Join our family of curious Kansas Citians

Discover unheard stories about Kansas City, every Thursday.

Thank you for subscribing!

Check your inbox, you should see something from us.

Sign Me Up
Hit enter to search or ESC to close

Plans to Redevelop Washington Square Park in Downtown Kansas City Remain Work in Progress

Share this story
Sponsor Message Become a Flatland sponsor
1 minute read

By Kevin Collison

Three years after being hired by Union Station Kansas City to explore options for redeveloping property it owns on the north side of Washington Square Park, VanTrust Real Estate remains undecided about the best plan moving forward.

“We’ve looked at everything from a single use to a mixed-use of office, residential and retail,” said Rich Muller, VanTrust executive vice president.

In the meantime, Muller said the firm has renamed the nearby Two Pershing Square building it bought last November “2300 Main” as part of a rebranding effort. The 11-story building was sold by Gateway Harrison Inc. It’s about 75 percent occupied. The federal General Services Administration relocated 900 employees there in 2015.

Two Pershing Square has been renamed 2300 Main

But it’s Washington Square Park and its prospects for its rejuvenation that’s the focal point for downtown advocates.

While VanTrust has been studying the Union Station property currently used by Blue Cross/Blue Shield for parking, the future of the 4.7-acre park itself has been the subject of a collaborative study by Coen + Associates along with the Kansas City Parks and Recreation Department and the Kansas City Design Center.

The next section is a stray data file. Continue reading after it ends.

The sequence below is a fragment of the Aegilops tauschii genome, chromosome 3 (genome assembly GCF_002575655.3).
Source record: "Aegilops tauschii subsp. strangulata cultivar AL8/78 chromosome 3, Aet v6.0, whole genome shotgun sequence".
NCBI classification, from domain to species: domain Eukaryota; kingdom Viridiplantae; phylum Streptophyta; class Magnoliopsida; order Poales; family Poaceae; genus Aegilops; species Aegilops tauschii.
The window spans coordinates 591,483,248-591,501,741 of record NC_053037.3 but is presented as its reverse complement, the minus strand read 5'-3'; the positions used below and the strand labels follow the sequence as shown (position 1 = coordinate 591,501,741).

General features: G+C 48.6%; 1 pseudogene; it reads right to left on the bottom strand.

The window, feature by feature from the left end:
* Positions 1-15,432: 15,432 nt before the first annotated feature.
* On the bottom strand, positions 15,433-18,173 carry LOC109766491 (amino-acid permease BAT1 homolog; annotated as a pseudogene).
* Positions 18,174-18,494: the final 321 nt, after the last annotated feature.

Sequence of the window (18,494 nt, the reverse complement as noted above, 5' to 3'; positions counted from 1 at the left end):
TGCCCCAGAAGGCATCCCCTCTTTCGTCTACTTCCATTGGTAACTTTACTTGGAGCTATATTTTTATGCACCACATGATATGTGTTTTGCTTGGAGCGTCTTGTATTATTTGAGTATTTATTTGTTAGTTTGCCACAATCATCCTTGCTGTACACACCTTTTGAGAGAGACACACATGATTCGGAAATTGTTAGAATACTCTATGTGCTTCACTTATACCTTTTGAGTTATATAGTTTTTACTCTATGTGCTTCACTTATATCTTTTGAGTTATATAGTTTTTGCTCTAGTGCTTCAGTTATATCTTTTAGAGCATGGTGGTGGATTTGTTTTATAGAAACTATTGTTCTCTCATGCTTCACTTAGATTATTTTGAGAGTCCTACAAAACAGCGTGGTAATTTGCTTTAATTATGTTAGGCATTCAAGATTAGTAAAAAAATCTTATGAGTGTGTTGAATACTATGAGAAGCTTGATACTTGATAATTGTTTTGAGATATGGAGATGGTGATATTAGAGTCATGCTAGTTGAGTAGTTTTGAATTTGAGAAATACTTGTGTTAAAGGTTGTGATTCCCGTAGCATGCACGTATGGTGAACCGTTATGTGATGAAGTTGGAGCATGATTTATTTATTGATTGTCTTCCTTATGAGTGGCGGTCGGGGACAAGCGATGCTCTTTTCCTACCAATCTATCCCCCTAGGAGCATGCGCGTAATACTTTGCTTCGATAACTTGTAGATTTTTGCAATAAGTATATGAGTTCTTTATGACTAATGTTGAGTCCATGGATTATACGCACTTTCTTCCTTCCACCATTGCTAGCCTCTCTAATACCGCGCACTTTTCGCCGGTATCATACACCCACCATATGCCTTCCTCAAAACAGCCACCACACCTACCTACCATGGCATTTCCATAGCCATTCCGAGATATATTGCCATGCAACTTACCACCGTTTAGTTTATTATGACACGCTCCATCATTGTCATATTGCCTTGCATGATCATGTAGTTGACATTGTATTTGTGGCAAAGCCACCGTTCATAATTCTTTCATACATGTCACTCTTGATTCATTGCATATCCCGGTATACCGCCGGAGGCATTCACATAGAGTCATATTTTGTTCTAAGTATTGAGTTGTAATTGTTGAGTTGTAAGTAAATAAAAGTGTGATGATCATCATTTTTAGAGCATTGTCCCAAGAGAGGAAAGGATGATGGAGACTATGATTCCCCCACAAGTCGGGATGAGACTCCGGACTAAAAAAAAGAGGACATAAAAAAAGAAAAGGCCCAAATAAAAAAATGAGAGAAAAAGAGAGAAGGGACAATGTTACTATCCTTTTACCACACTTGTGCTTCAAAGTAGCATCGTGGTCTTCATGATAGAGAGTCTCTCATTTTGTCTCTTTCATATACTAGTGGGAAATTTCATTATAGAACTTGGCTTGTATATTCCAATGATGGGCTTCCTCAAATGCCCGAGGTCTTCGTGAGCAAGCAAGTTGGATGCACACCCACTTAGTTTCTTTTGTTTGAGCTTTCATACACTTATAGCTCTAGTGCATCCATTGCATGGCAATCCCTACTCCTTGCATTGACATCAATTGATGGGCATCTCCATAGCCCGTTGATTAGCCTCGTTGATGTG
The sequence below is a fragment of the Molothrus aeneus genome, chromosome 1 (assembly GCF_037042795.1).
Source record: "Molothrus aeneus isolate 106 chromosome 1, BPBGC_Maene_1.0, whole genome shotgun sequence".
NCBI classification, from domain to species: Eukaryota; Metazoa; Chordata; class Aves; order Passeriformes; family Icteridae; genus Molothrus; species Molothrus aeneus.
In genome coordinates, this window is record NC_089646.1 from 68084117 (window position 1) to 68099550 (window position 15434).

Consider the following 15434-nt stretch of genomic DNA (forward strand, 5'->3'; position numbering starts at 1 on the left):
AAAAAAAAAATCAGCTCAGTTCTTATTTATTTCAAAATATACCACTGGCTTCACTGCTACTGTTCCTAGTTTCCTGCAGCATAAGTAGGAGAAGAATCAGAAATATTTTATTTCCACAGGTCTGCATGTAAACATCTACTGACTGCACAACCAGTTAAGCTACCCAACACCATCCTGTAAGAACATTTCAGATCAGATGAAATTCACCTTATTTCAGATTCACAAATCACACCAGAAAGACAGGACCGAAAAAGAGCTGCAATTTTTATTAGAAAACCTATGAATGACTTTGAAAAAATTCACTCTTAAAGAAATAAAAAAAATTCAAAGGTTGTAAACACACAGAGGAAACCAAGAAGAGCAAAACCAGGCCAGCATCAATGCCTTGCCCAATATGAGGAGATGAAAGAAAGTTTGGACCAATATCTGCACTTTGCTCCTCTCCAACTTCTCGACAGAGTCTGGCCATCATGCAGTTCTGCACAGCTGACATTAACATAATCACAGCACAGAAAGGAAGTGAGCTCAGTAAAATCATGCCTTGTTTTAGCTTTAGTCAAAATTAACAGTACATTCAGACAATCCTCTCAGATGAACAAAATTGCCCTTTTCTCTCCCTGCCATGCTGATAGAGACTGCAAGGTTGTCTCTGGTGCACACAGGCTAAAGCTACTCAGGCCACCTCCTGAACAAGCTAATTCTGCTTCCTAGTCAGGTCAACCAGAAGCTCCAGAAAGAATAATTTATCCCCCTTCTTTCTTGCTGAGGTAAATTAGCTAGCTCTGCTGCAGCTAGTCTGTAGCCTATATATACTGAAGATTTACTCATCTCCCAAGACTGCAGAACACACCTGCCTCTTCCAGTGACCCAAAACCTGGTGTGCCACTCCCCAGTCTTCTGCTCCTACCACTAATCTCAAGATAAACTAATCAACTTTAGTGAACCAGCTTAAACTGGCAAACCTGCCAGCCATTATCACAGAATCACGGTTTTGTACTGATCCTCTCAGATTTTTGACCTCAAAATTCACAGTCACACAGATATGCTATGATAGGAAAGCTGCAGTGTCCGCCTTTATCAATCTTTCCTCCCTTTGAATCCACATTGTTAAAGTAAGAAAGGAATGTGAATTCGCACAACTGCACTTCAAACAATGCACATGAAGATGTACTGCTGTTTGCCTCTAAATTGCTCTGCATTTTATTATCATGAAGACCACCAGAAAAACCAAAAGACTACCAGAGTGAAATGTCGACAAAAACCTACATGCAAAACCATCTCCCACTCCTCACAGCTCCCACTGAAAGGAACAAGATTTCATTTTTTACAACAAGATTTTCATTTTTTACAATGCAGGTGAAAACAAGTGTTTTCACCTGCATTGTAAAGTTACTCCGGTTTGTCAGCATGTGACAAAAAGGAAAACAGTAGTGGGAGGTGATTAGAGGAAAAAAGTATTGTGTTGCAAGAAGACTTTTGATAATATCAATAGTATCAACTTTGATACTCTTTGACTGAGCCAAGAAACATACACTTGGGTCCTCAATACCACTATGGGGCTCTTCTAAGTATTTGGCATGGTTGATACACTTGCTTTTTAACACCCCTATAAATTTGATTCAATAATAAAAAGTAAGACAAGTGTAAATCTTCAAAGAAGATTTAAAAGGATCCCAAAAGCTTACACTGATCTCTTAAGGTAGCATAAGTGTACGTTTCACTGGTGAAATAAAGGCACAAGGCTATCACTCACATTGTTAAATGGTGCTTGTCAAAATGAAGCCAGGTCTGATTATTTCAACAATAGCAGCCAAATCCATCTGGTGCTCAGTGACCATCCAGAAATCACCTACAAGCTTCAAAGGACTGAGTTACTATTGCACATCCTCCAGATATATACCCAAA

“We’ve been running down parallel paths to see what the right solution is,” Muller said. “We’re excited about that area and it’s also the terminus of the streetcar…it’s a tricky part of the city, but nothing that can’t be overcome.”

Complicating any redevelopment plan for the property owned by Union Station is the requirement that replacement parking be provided for Blue Cross/Blue Shield. There are 560 spaces currently on the 4.9-acre site. The site itself borders railroad tracks and lies below the grade of the park.

“We’re trying to find the right combination of things to activate that area,” Muller said. “We want to get bodies there, whether its residential, office or both.”

Like what you are reading?

Discover more unheard stories about Kansas City, every Thursday.

Thank you for subscribing!

Check your inbox, you should see something from us.

Enter Email
Reading these stories is free, but telling them is not. Start your monthly gift now to support Flatland’s community-focused reporting. Support Local Journalism
Sponsor Message Become a Flatland sponsor

Ready to read next

Order Up| Crane Brewing Company's Orange Gose

Read Story

Leave a Reply

Your email address will not be published. Required fields are marked *